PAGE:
The 2023 Academy Awards Will Be Hosted In March Of Next Year

The Academy of Motion Picture Arts and Sciences and the ABC network have announced the date for next year's Oscars ceremony, along with the nomination timeline and other key dates for the 2022 awards season. The 95th Academy Awards, honoring the best films of this year, will be broadcast live on ABC and in over 200 territories worldwide from the Dolby Theatre in Los Angeles on Sunday, March 12, 2023.

The 93rd Academy Awards extended the eligibility period for theatrical releases an additional two months due to the pandemic, so this year's Oscars had a shortened eligibility period of ten months as the event got back on track. Next year's ceremony will restore the usual eligibility period, meaning films released from January 1 to December 31, 2022, will be up for consideration. The ceremony is also inching back toward its usual broadcast month of February after airing in late April last year and late March this year.

The full schedule for Oscar season via the Academy's press release is as follows:

General entry categories submission deadline Tuesday, November 15, 2022

Governors Awards Saturday, November 19, 2022

Preliminary voting begins 9 a.m. PT Monday, December 12, 2022

Preliminary voting ends 5 p.m. PT Thursday, December 15, 2022

Oscar Shortlists Announcement Wednesday, December 21, 2022

Eligibility period ends Saturday, December 31, 2022

Nominations voting begins 9 a.m. PT Thursday, January 12, 2023

Nominations voting ends 5 p.m. PT Tuesday, January 17, 2023

Oscar Nominations Announcement Tuesday, January 24, 2023

Oscar Nominees Luncheon Monday, February 13, 2023

Finals voting begins 9 a.m. PT Thursday, March 2, 2023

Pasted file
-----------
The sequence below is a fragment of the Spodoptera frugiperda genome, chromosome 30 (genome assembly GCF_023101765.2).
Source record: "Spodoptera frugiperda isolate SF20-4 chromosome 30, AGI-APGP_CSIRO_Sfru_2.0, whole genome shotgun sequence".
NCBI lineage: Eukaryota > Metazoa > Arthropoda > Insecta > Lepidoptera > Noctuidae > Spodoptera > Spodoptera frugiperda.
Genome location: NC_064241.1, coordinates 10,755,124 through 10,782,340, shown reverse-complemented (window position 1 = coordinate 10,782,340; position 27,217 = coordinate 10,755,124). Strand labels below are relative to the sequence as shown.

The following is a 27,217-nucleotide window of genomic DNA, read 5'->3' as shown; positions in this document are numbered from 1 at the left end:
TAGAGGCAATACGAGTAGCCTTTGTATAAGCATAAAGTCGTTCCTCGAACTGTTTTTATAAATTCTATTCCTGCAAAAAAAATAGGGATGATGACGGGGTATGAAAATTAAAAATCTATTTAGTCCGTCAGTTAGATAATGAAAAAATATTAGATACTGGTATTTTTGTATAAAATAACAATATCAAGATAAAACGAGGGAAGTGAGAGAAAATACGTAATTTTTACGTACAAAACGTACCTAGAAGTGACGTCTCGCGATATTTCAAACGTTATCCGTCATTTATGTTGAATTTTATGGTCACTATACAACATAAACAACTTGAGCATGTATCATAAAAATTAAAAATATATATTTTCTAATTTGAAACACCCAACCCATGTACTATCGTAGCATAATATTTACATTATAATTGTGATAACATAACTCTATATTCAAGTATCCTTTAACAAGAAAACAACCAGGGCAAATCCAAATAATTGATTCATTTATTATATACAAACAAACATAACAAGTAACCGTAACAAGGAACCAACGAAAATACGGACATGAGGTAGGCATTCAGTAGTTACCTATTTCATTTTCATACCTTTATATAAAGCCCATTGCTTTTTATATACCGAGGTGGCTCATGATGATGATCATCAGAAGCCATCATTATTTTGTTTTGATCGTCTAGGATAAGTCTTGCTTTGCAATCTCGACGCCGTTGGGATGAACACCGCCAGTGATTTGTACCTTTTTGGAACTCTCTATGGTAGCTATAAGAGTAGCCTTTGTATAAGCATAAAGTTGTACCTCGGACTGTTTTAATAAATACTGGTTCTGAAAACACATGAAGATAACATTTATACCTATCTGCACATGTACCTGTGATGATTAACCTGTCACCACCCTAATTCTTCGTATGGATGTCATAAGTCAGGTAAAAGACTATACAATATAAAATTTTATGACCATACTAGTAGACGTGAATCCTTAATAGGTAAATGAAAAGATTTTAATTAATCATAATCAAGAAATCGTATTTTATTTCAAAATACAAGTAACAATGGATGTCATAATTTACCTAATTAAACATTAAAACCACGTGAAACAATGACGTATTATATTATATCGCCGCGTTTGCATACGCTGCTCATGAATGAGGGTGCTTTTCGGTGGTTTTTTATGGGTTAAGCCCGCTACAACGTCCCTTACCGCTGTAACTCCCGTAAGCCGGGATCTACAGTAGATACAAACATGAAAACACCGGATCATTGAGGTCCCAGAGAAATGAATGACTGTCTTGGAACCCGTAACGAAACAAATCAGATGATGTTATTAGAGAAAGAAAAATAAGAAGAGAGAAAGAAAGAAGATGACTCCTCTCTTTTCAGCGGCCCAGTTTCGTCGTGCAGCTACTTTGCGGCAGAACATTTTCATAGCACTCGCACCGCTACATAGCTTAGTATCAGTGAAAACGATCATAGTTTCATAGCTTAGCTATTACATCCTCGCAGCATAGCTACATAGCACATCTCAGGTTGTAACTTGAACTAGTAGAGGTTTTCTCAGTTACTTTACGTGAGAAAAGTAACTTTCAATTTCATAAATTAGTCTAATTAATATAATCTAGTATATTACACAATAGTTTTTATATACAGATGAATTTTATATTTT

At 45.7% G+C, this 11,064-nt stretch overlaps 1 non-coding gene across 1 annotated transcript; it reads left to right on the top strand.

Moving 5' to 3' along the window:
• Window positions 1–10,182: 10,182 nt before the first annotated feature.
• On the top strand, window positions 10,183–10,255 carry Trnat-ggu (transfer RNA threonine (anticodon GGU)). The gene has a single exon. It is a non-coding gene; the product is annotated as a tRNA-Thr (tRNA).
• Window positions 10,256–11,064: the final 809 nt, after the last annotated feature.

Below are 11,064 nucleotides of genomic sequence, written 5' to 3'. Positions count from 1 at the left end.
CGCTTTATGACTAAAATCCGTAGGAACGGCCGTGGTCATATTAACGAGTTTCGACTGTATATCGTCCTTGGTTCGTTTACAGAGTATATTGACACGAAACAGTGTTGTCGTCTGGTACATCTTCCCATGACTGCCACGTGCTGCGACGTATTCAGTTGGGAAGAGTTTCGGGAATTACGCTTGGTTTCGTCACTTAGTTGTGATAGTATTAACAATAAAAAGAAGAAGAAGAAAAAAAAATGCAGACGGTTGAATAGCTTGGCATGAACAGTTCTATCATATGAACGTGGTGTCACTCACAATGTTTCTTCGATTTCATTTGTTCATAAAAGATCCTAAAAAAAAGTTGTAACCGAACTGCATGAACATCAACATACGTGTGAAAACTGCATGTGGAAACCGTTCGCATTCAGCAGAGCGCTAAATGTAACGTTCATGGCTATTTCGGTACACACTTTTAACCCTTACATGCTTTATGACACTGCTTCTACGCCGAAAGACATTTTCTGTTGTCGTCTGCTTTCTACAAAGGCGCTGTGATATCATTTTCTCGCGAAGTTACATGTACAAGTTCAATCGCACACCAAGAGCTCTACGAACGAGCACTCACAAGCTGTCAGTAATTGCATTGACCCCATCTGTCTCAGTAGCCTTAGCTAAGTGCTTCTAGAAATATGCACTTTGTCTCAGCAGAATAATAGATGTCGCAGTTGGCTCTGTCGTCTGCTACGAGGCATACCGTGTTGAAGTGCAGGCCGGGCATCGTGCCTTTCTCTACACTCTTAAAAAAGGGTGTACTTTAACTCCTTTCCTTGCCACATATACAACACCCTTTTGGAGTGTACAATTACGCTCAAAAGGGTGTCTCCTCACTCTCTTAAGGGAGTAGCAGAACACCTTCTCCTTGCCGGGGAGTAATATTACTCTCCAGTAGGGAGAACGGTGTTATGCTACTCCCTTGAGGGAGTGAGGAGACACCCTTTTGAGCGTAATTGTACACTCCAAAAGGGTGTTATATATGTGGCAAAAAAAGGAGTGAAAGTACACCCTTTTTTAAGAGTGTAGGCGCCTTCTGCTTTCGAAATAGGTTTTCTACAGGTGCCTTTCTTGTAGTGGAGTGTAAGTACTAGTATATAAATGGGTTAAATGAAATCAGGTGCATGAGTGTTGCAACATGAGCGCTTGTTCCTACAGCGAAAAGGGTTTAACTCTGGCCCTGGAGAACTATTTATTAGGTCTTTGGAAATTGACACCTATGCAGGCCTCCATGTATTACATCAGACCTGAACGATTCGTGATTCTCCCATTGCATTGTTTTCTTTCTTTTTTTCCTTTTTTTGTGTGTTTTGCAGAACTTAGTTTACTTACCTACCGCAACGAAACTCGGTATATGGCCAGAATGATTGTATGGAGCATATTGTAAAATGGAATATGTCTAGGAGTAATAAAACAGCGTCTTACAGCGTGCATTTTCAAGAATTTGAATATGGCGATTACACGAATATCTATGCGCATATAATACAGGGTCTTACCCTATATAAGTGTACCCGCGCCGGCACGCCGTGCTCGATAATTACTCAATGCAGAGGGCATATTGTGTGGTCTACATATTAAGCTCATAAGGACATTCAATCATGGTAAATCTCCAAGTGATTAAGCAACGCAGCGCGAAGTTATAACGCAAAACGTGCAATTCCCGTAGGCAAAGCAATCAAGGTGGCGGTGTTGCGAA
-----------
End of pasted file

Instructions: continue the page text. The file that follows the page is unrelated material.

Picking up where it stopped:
Finals voting ends 5 p.m. PT Tuesday, March 7, 2023

95th Oscars Sunday, March 12, 2023

Can the Oscars avoid more controversy?

This year's Oscars drew better ratings than last year's, but it was still the second least-watched telecast in the ceremony's history. Despite big wins for films like "Coda," which made Apple TV+ the first streaming service to land a Best Picture trophy, the awards recognizing artistic achievements were also overshadowed by several controversies, beginning with the decision to pre-tape the presentation of eight technical categories instead of airing them live. This was done in the name of shortening the ceremony, but it left the night's biggest winner, "Dune," somewhat short-changed, and at 3 hours and 42 minutes, the Oscars still ran longer than it had the previous three years.

There was also the seeming lack of an invitation for "West Side Story" actress Rachel Zegler, though this may have stemmed more from her commitment to Disney's live-action "Snow White," and it was eventually ironed out as the Academy invited her to be a presenter. Another wrinkle came just this week as we learned that Zack Snyder fans may have rigged the new Oscars Fan Favorite category, enabling his films "Army of the Dead" and "Zack Snyder's Justice League" to scoop up both awards.

By far, the biggest controversy, however, was the slap heard 'round the world, which is how Will Smith's onstage assault of comedian and host Chris Rock came to be known online in the days immediately following the incident. Smith returned to the stage to accept the Best Actor award for "King Richard," where he received a standing ovation. He later publicly apologized for the incident and was banned from the Oscars for ten years, but among other things, the timing of the slap detracted from Ahmir "Questlove" Thompson's Best Documentary win for "Summer of Soul."

For anyone who, despite it all, still looks forward to the Oscars as the Super Bowl of the film world, we can only hope next year's ceremony will be able to avoid new controversies and get back to simply honoring movies.